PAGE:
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J Exerc Rehabil > Volume 16(2);2020 > Article
Nahand, Najafababdi, Naghdi, Sheikh, and Shaw: Effect of combined aquatic and cognitive training on quality of life, fall self-efficacy, and motor performance in aged with varying cognitive status: a proof-of-concept study


With the increasing number of aged individuals, research pertaining to their cognitive functions and physical-motor has become exponentially imperative. The purpose of the study was to investigate the effect com-bined aquatic and cognitive training on quality of life (QoL), fall self-effi-cacy and motor performance (static and dynamic balance) in aged with varying cognitive status levels. Thirty participants were assigned to a high cognitive status group (n=10), low cognitive status group (n=10), or nonintervention control group (n=10). Participants completed a 6-week motor-cognitive training regime with increasing intensity. QoL, fall self-efficacy, static balance, and dynamic balance were assessed. Preliminary results suggest proof-of-concept significant (P<0.05) im-provements were found in both the high and low cognitive status groups for static and dynamic balance and fall self-efficacy. However, QoL was only found to be significantly improved in the low cognitive status group. Aqua training along with cognitive training can effectively be used to prevent falls in the elderly and to improve their physical-motor perfor-mance. However, when attempting to improve QoL, the cognitive status of the individual should be considered.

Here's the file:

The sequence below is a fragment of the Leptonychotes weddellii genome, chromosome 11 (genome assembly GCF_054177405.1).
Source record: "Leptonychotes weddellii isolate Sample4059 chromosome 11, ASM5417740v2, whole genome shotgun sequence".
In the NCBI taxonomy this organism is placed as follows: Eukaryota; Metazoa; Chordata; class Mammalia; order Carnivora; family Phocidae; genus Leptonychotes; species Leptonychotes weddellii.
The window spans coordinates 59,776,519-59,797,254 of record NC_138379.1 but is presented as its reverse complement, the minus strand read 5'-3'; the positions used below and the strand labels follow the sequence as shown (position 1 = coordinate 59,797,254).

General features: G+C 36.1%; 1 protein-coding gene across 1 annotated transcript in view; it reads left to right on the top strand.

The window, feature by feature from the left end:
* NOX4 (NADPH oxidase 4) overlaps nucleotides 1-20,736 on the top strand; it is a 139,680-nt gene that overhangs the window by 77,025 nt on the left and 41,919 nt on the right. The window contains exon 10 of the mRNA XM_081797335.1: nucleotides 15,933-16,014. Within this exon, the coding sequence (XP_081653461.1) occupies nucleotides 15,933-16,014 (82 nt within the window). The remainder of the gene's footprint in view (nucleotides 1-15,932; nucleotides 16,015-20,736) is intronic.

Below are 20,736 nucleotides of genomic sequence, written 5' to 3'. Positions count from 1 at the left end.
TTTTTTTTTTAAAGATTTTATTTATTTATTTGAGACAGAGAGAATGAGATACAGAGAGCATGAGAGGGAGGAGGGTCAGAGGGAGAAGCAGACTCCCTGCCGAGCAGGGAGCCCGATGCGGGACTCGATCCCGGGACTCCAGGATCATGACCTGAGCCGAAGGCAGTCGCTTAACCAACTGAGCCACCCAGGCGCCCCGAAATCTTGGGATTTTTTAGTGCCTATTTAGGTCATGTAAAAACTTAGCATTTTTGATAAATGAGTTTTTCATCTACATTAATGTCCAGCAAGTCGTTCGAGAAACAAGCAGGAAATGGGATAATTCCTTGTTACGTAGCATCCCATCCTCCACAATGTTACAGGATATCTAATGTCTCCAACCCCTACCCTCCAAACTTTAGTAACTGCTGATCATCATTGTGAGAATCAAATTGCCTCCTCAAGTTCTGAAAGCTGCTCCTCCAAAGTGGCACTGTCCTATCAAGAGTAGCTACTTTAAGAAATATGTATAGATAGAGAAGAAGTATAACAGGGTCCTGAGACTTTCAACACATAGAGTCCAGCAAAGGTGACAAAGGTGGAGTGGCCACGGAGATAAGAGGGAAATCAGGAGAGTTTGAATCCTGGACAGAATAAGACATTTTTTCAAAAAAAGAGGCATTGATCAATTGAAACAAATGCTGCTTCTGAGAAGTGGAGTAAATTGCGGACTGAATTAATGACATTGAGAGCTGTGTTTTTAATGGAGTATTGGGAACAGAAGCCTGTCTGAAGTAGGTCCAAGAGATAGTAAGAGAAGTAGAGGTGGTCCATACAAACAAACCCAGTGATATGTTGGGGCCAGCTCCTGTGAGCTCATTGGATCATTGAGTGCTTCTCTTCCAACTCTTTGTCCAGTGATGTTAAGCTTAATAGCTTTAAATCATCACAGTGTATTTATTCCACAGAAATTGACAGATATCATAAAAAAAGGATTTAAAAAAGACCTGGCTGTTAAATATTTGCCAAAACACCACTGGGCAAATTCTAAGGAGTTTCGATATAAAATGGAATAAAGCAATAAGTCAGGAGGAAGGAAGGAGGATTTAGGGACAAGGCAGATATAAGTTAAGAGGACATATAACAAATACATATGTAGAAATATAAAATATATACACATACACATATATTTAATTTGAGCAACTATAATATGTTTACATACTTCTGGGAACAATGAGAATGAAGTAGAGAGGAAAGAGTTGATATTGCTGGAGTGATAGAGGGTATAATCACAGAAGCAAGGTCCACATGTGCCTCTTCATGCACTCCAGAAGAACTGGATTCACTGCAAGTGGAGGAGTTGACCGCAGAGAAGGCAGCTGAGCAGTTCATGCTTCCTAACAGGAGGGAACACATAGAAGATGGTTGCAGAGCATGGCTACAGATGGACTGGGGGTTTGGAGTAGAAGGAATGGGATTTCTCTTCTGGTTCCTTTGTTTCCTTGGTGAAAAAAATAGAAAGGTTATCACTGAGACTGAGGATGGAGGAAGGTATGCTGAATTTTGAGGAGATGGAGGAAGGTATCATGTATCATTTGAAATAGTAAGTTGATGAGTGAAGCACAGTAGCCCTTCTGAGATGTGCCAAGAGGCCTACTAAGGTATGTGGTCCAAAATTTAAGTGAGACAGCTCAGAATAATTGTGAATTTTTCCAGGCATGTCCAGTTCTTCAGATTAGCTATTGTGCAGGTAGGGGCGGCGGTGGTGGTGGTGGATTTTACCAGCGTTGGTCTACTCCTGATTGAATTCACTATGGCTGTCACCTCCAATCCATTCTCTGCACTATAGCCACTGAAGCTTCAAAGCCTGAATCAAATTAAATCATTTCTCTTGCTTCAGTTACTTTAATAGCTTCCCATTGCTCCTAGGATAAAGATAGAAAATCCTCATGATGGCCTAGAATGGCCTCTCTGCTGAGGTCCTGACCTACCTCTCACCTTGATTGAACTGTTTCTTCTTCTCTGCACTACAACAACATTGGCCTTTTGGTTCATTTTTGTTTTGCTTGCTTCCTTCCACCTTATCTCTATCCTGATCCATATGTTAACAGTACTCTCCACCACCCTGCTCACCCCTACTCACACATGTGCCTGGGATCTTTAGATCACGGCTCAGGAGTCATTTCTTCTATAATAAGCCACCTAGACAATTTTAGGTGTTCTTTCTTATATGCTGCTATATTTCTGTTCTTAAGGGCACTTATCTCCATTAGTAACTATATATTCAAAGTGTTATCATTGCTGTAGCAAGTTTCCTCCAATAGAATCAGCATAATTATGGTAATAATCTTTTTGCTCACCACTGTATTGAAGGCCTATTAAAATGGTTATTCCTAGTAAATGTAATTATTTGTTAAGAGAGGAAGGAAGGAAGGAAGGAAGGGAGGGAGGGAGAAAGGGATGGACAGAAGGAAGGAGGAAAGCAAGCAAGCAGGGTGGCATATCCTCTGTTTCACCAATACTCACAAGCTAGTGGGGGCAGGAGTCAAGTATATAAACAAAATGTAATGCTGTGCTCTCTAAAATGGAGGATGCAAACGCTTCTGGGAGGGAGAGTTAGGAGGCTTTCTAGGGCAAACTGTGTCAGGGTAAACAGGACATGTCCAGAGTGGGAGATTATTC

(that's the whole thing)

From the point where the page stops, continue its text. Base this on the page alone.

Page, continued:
Aging is a process that occurs over time and leads to deleterious structural and functional deviations in the body. Physical and cognitive impairment represent two of the most acute of these changes among the elderly because they can lead to physical dependence and social isolation (Lee et al., 2019). According to the United Nations statistical estimates, about 2.5% of the population over the age of 65 is added annually, and by 2025 one out of every seven people in the world is expected to be over 60 years old (Mangine et al., 2014). Iran is no exception to this phenomenon and according to the latest population and housing census of 2016, the population of people over 60 years is over 7,400,000 people, which makes up about 10% of the total population (Fuladvandi et al., 2017). Life expectancy in Iran has been reported to be 73 years (Delavari et al., 2016).